This poem touches upon my experience with OCD. There’s this stigma around OCD where people think it’s just about germs and being clean. The fact that there is this stigma around OCD delayed my diagnosis. I knew I was struggling with something but I didn’t know what it was. For me, I was so hypersensitive to everything that affected my 5 senses. I still am, not to the same degree but it’s just part of who I am. I talk about that in this poem. Everything bothered me - colours, smells, voices, sounds. South America is a very loud place. People are loud, the city is loud, people dress in bright colours, you can’t escape it.


I hold on to the stinging company of the black hole that replaces my stomach. It burns me because of how deep it is. Yet I always want it to burn a little more.

To feed it you just have to let it starve; it grows thanks to the


In the mornings its darkness overflows. Darkness comes up to my mouth; it tastes bitter. When I stand up the darkness completely clouds my vision and threatens to put me on the ground. But I do not fall.

A voice congratulates me. It congratulates me because the only thing that grows is that black hole, while I keep getting smaller and smaller.

Number 7. 

This one is literally about waking up in an unhealthy body that you are sabotaging all the time. The black hole is a real thing and it’s really addictive. There was literally a black hole in my stomach because I wouldn’t eat for days. Every time I woke up in the morning my vision would go black. I would have to put my hands on the wall so I wouldn't fall. Somehow it felt like a prize because there’s that voice telling you that you’re doing great and to keep going. It’s really confusing, it’s like the body fighting the mind. 


The moments of chaos with the moments of plenitude alternate without any pattern, jumping from one to the other as if it was a game.

And they confuse me; they make me doubt.

Consumed by chaos I am one; absorbing the peace I am another. And I don ́t know which one of them I really am.

It scares me to think that there is a woman trapped between those two forces.

It terrifies me to imagine that she will never be able to get out of there.

Number 40.

I’m really proud of this one. I added it after the book was finished because I wanted it to be the bridge to the next stage in my life. I was feeling trapped in a place where I wanted to recover but I didn’t know if I wanted to take that step because I could lose myself. There was a struggle of voices in my head all the time. I would wake up feeling optimistic but I would be a completely different person at the end of the day. I would think who am I really? Am I the person who woke up or the person going to sleep? Am I the person who is on lots of medication or the person without medication?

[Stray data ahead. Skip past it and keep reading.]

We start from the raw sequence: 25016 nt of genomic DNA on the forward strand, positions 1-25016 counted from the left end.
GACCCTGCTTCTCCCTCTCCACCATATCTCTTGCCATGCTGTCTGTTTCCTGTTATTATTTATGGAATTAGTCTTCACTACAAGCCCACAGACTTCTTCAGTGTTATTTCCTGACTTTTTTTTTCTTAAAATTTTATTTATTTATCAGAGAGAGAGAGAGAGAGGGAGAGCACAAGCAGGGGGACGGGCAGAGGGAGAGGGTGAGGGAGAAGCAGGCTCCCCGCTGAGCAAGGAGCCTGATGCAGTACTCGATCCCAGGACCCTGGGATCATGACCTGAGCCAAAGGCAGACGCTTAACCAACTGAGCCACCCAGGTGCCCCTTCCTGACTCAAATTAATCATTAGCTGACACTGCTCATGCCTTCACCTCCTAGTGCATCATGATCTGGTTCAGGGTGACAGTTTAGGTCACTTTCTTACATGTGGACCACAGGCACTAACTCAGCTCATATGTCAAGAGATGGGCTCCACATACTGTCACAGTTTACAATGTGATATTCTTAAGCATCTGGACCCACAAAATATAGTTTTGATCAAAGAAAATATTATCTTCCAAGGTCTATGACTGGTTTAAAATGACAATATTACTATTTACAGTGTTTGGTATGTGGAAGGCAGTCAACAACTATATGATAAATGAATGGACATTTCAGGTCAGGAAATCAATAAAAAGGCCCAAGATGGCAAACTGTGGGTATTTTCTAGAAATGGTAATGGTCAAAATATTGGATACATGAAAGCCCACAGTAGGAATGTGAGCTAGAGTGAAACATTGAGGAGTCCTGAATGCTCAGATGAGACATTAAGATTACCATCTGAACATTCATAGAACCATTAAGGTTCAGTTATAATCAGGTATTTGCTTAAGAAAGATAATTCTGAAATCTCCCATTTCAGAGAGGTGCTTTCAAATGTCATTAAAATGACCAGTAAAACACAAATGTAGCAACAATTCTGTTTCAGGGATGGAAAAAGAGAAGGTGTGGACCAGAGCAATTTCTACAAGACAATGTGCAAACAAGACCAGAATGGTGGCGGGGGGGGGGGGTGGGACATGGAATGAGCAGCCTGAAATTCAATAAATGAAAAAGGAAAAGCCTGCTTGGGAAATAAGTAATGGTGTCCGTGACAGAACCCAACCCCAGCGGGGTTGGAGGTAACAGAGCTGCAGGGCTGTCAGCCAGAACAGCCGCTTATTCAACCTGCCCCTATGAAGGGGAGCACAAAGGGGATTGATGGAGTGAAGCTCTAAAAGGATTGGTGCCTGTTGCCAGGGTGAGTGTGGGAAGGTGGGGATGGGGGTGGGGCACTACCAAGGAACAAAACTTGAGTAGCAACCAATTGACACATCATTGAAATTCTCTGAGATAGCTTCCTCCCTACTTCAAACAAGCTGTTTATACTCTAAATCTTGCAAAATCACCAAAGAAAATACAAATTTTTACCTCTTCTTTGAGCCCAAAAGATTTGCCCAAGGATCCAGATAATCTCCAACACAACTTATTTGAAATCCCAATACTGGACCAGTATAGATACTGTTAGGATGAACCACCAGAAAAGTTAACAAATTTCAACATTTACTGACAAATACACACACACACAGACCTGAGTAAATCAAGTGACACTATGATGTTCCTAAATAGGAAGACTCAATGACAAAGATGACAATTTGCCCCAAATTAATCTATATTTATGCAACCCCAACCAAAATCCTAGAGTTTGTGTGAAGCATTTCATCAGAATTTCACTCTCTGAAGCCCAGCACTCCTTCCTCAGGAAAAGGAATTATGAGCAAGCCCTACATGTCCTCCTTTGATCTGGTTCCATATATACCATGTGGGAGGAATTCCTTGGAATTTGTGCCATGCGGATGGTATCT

At the beginning, I wanted to give everything up for my illness; it’s like Stockholm Syndrome. I had kidney failure before writing this poem and I think that’s when I really hit rock bottom. I thought this is enough and I started thinking about recovery for the first time. 

Now things have changed. I had to really rethink my writing because I’m not in that place anymore. At one point I was really scared because I was getting better and thought I would lose my creativity. But I’m going through a new creative process and writing about recovery - the ups and downs because it’s not just flowers and sunshine. Now I’m trying to discover myself as a writer who’s not in the lowest point of their life. I was one of those people who really defined themselves by their illness, so it’s a self-discovery process with my work and personality.

It’s going better than I thought. The fact that I’m in a new country and meeting new people gave me the opportunity to introduce myself not as my illness. I had to think about what I wanted to share with these people and what things I want them to know about me. It’s not like I will never talk about my illness again because I want it to be something that is spoken about more openly, but it’s not my tag anymore. The people I connect with now are really different to the people I connected with when I was ill, everything is really different. 

Thank you so much for sharing with us and being so honest about your work and experiences. What’s next for you?


I’m working on my third book at the moment. It’s more about recovery and it’s a lot more optimistic and about rediscovering life. Discovering the smallest things like having tea with sugar, being able to walk without fading. It’s a bit cheesy from what I’m used to but I think it’ll be nice to share it. I will be printing my books soon and I’m working with an artist for the cover of 'Mass Grave'. It’s really personalised so I’m going to be distributing it. 


To finish, I would just like to say: listen to the people around you, they may just need someone to listen and to give them a hug and not judge them. You never know what someone is going through so just try to be kind. 

I would like to thank to everyone who never gave up on me when I just wanted to give up on myself. And to everyone who made their job to keep me alive when I couldn't: Mum, Dad, Noe, Papi Ly, Nino, Pao, Dante. I am here today thanks to you. I promise I'll never waste my life again.